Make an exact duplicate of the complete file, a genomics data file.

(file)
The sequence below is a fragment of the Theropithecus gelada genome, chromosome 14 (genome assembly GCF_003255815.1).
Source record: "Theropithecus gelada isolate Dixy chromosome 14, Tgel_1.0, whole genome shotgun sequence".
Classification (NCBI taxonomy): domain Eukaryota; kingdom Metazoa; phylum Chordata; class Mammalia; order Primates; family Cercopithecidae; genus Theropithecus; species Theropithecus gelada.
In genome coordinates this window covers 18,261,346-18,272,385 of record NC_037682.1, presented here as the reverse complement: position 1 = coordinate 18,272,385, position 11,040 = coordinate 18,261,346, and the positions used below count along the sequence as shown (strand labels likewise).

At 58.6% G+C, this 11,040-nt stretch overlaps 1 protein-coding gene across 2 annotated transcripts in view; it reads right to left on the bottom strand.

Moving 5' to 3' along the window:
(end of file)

The sequence below is a fragment of the Theropithecus gelada genome, chromosome 14 (genome assembly GCF_003255815.1).
Source record: "Theropithecus gelada isolate Dixy chromosome 14, Tgel_1.0, whole genome shotgun sequence".
Classification (NCBI taxonomy): domain Eukaryota; kingdom Metazoa; phylum Chordata; class Mammalia; order Primates; family Cercopithecidae; genus Theropithecus; species Theropithecus gelada.
In genome coordinates this window covers 18,261,346-18,272,385 of record NC_037682.1, presented here as the reverse complement: position 1 = coordinate 18,272,385, position 11,040 = coordinate 18,261,346, and the positions used below count along the sequence as shown (strand labels likewise).

At 58.6% G+C, this 11,040-nt stretch overlaps 1 protein-coding gene across 2 annotated transcripts in view; it reads right to left on the bottom strand.

Moving 5' to 3' along the window: